If you’ve paid any attention to the endless self-promotion of the State of Texas in the Perry Era as a paradise for “job-creators” and thus, very derivatively, a good place to look for economic opportunity, you are probably at least generally aware of various assessments published or sponsored by the job-creator community that give a big thumbs up to places that don’t much cotton to taxes and public services and all those other inconveniences to the corporate bottom line. Publications with names like Chief Executive and Site Selection are unsurprisingly interested in jurisdictions that proudly advertise their groveling abasement to potential “investors,” but somewhat more credible sources like CNBC lean heavily in the same direction with a view of the economic development process as purely a matter of making companies with happy feet happier still.
But as Anne Kim notes in her article for the November/December Washington Monthly cover package, there are better measurements of opportunity available that focus on entire populations rather than their presumed plutocratic benefactors:
Two years ago, Opportunity Nation, a Boston-based nonprofit, launched the Opportunity Index in partnership with the research group Measure of America. This index is an effort to shift the national conversation around opportunity and to redefine what “opportunity” means—not just in general, but in terms of who benefits. Their measure challenges the business-centered rankings of state opportunity and growth that now dominate the popular press. Their focus is on people—in particular, young people aged sixteen to twenty-four, who are finding opportunities much more difficult to come by today.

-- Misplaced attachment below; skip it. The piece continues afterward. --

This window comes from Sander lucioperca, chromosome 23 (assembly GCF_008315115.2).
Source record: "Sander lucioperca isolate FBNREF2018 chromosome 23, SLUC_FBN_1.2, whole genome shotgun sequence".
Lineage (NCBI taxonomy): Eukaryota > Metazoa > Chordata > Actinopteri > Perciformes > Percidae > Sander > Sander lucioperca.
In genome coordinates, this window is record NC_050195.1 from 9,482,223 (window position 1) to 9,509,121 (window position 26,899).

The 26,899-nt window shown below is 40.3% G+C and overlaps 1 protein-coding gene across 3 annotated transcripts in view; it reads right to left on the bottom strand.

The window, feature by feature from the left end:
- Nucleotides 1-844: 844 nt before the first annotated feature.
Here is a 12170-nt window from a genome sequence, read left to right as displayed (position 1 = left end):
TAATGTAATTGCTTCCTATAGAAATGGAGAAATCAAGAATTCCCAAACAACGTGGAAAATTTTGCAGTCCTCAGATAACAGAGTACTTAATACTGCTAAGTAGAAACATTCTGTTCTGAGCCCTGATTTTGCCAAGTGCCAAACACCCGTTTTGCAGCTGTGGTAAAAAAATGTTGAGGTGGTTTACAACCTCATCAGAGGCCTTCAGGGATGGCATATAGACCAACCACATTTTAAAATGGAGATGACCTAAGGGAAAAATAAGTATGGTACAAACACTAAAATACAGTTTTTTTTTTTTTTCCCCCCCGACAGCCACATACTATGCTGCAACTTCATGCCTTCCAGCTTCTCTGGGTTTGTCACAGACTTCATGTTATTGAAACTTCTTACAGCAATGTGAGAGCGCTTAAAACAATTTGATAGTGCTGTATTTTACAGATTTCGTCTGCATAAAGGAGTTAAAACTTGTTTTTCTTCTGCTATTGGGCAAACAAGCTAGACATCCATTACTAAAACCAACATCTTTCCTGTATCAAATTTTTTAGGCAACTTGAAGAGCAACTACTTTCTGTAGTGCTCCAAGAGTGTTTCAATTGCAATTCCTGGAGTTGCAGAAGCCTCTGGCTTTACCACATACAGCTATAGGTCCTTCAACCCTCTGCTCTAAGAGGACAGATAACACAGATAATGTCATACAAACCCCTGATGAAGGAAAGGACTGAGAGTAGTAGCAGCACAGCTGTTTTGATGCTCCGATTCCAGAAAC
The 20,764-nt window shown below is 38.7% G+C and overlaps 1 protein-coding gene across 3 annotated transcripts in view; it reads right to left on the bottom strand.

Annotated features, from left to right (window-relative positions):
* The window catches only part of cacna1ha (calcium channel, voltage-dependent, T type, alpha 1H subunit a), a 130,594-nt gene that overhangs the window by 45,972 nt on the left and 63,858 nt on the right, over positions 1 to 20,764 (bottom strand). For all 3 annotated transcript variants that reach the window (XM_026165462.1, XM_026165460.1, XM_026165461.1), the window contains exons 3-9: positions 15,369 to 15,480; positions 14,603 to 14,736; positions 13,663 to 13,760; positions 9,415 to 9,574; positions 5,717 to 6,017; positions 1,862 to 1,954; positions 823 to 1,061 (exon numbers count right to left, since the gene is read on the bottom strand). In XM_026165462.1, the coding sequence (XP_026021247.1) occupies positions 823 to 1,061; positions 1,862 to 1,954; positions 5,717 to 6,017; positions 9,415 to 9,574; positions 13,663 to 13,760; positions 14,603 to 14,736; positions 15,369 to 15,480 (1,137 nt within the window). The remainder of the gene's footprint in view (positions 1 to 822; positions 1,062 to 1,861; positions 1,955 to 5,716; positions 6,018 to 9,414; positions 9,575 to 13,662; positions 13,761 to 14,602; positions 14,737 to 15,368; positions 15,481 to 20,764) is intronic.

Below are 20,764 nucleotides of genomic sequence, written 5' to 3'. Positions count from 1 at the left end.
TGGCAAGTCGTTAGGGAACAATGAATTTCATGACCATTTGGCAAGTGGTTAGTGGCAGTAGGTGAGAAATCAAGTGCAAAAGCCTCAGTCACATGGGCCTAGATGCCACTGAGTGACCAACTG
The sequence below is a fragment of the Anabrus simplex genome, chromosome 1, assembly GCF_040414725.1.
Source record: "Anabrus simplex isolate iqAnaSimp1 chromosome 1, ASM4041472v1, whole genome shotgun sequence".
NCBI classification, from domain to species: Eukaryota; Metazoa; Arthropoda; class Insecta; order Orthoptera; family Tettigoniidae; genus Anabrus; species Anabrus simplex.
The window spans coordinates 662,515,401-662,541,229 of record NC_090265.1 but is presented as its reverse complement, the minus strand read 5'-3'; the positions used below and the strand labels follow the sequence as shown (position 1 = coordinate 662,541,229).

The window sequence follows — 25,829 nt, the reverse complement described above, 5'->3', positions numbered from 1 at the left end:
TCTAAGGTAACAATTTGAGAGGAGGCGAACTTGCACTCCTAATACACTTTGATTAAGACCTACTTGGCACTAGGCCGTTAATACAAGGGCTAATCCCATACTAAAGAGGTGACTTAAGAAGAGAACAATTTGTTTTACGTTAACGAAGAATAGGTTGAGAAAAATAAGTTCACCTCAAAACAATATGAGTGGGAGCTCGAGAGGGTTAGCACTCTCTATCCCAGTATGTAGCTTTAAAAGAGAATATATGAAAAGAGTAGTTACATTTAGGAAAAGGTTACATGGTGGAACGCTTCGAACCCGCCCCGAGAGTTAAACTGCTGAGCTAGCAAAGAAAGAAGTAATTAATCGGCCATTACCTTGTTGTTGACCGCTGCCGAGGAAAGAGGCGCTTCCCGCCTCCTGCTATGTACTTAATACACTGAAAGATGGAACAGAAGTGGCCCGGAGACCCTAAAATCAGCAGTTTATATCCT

The Opportunity Index ranks states based on sixteen indicators that Measure of America codirector Kristen Lewis says are essential to the “infrastructure of opportunity” for individuals. These indicators include not just the basics—the availability of jobs, affordable housing, and quality education—but also what a growing body of research shows is critical to upward mobility: social capital and civic life. These factors make up, at the individual level, the equivalent of the “business-friendly” environment that company-focused rankings measure.
The outcomes under the Opportunity Index approach, needless to say, are radically different from those of CNBC. Under the 2013 Opportunity Index, Texas—top ranked in opportunities for business by CNBC—ranks thirty-eighth in opportunities for people. Meanwhile, Vermont, which invests nearly double what Texas does per pupil in K-12 education ($15,096 versus $8,562), ranks first on the Opportunity Index and thirty-second by CNBC. On the other hand, some states, such as North Dakota, South Dakota, and Nebraska, manage to do right by both their businesses and their people. These three states rank in the top ten under both the Opportunity Index and CNBC, which means that creating opportunity for companies and creating it for individuals are not mutually exclusive propositions. Indeed, the best outcome of all is opportunity for individuals, broadly shared, along with robust economic growth and innovation.
The states that do best on the Opportunity Index are the states that have made investing in their people a top priority, with good schools and early childhood education, real efforts to help young people find jobs when they graduate or to keep them from dropping out, and a commitment to improving opportunity for all. Perhaps because of its investments in K-12 education, Vermont has the highest on-time high school graduation rate in the country, and more than 91 percent of its students leave school with a diploma.
It really produces a bit of a Copernican Revolution when you stop viewing a particular state or city’s economic well-being from the perspective of raptors wheeling above the landscape looking exclusively for places with low business costs. Do check out Anne’s article and the 2013 Opportunity Index itself.
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